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Old-school leaders vs. young protesters: Are Al Sharpton rallies still relevant?

Roughly 10,000 people attended Rev. Al Sharpton’s “Justice for All March” on Dec. 13 in Washington, D.C. At a reimagined “Million Man March” held in New York on the same day, five times as many people joined in. While numbers don’t tell the whole story, the crowd at the NYC protest seemed decidedly younger.

“This is seen as the march for the older generation, for the old civil rights movement,” Dr. Jason Johnson, a political science professor, told me during the protest in D.C. “In New York, it’s the younger people’s movement…it’s the Dream Defenders, it’s the Ferguson Committee…it’s the millennials and the Generation Xers, who have said, ‘It’s time for us to be more aggressive.’”

When Rev. Al Sharpton took the stage in front of the capitol in D.C, I noticed a few young people in the crowd rolling their eyes. One of them was 20-something Gabriel Clarke.

“Al Sharpton, you’re great, but it’s not your time,” he said. “We need a new leader, we need new leaders. We need African-American women to step up.”

Clarke thinks old school civil rights leaders don’t get it.

“We need to stop this whole rhetoric about ‘it’s us,’” she said. “I think millennials, black and white, need to start having this conversation. We have to start rewriting the rules.”

However, Dr. Johnson thinks that older leaders like Sharpton bring something to the table that shouldn’t be ignored.

“Al Sharpton has access to the White House. You want someone who has access to the White House. You want someone who’s on speed dial with Barack Obama,” he said.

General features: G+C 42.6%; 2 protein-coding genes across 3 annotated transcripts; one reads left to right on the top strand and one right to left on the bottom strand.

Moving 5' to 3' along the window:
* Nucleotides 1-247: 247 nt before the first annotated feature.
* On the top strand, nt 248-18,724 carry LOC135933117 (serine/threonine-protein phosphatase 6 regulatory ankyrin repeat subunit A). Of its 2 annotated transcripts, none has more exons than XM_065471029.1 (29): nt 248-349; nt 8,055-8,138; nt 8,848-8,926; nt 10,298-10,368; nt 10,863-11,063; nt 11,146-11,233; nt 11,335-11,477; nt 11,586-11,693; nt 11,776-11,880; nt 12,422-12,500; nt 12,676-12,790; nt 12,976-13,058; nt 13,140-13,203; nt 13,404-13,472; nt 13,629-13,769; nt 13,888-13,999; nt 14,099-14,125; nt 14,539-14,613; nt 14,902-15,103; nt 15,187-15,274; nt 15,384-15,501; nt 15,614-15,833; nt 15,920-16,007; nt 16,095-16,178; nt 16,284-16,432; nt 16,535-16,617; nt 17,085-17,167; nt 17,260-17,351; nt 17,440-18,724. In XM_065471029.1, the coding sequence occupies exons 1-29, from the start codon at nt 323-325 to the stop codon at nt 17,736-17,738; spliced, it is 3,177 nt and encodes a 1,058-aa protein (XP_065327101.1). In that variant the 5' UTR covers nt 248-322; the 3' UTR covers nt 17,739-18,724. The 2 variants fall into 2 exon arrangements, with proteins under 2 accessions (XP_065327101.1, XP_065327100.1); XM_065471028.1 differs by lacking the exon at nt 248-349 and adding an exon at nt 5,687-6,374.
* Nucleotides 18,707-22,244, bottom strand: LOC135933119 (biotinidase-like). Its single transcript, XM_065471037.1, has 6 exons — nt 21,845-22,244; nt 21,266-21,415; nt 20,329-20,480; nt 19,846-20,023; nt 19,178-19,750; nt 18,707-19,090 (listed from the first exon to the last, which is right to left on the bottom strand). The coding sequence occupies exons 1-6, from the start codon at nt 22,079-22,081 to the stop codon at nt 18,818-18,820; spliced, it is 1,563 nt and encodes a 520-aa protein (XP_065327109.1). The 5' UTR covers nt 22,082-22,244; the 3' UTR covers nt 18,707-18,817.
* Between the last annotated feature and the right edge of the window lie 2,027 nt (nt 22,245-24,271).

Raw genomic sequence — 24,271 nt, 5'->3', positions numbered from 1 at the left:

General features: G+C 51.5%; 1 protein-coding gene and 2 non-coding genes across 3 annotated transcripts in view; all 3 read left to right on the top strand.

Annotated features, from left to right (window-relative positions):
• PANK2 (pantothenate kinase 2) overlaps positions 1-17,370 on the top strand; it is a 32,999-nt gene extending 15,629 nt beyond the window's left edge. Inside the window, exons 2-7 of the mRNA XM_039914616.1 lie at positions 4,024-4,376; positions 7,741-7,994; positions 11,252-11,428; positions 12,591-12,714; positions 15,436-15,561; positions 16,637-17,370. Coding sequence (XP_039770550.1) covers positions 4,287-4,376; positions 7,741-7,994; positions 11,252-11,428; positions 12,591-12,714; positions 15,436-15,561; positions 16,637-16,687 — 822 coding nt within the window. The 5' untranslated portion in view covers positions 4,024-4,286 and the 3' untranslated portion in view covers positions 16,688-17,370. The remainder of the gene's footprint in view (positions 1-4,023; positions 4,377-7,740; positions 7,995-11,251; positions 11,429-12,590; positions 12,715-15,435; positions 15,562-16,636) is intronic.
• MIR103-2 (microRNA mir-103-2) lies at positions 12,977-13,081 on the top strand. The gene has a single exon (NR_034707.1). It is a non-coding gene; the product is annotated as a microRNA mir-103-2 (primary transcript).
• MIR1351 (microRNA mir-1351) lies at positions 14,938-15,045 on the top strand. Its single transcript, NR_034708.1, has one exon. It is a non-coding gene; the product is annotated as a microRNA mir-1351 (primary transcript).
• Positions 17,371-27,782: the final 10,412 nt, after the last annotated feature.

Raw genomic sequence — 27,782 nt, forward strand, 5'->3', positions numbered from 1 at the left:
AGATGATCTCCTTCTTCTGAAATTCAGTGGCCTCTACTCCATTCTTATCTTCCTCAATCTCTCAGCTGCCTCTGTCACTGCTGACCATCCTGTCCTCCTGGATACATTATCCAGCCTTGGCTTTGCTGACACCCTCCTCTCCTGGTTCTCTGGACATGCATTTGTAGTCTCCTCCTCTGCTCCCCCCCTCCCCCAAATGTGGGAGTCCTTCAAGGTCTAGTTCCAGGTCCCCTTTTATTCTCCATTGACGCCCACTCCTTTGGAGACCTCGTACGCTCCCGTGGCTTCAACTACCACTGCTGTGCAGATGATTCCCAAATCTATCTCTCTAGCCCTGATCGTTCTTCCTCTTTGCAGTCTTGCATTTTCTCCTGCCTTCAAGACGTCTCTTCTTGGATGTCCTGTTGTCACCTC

And many of the older protesters in the D.C crowd, like a 73-year-old woman named Glennis who came by bus from New York, also saw the value of having their younger peers play a more important role.

“One of the key things for me was the young people. I was so inspired…you don’t see that at these marches,” she told me. “The young people are active. It’s time for us old folks to pass the baton.”

Fusion correspondent Mariana Atencio spoke with Jorge Ramos about her experience in the D.C. march:

Old-school leaders vs. young protesters: Are Al Sharpton rallies still relevant?

Roughly 10,000 people attended Rev. Al Sharpton’s “Justice for All March” on Dec. 13 in Washington, D.C. At a reimagined “Million Man March” held in New York on the same day, five times as many people joined in. While numbers don’t tell the whole story, the crowd at the NYC protest seemed decidedly younger.

“This is seen as the march for the older generation, for the old civil rights movement,” Dr. Jason Johnson, a political science professor, told me during the protest in D.C. “In New York, it’s the younger people’s movement…it’s the Dream Defenders, it’s the Ferguson Committee…it’s the millennials and the Generation Xers, who have said, ‘It’s time for us to be more aggressive.’”

When Rev. Al Sharpton took the stage in front of the capitol in D.C, I noticed a few young people in the crowd rolling their eyes. One of them was 20-something Gabriel Clarke.

“Al Sharpton, you’re great, but it’s not your time,” he said. “We need a new leader, we need new leaders. We need African-American women to step up.”

Clarke thinks old school civil rights leaders don’t get it.

“We need to stop this whole rhetoric about ‘it’s us,’” she said. “I think millennials, black and white, need to start having this conversation. We have to start rewriting the rules.”

However, Dr. Johnson thinks that older leaders like Sharpton bring something to the table that shouldn’t be ignored.

“Al Sharpton has access to the White House. You want someone who has access to the White House. You want someone who’s on speed dial with Barack Obama,” he said.

And many of the older protesters in the D.C crowd, like a 73-year-old woman named Glennis who came by bus from New York, also saw the value of having their younger peers play a more important role.

“One of the key things for me was the young people. I was so inspired…you don’t see that at these marches,” she told me. “The young people are active. It’s time for us old folks to pass the baton.”

Fusion correspondent Mariana Atencio spoke with Jorge Ramos about her experience in the D.C. march:

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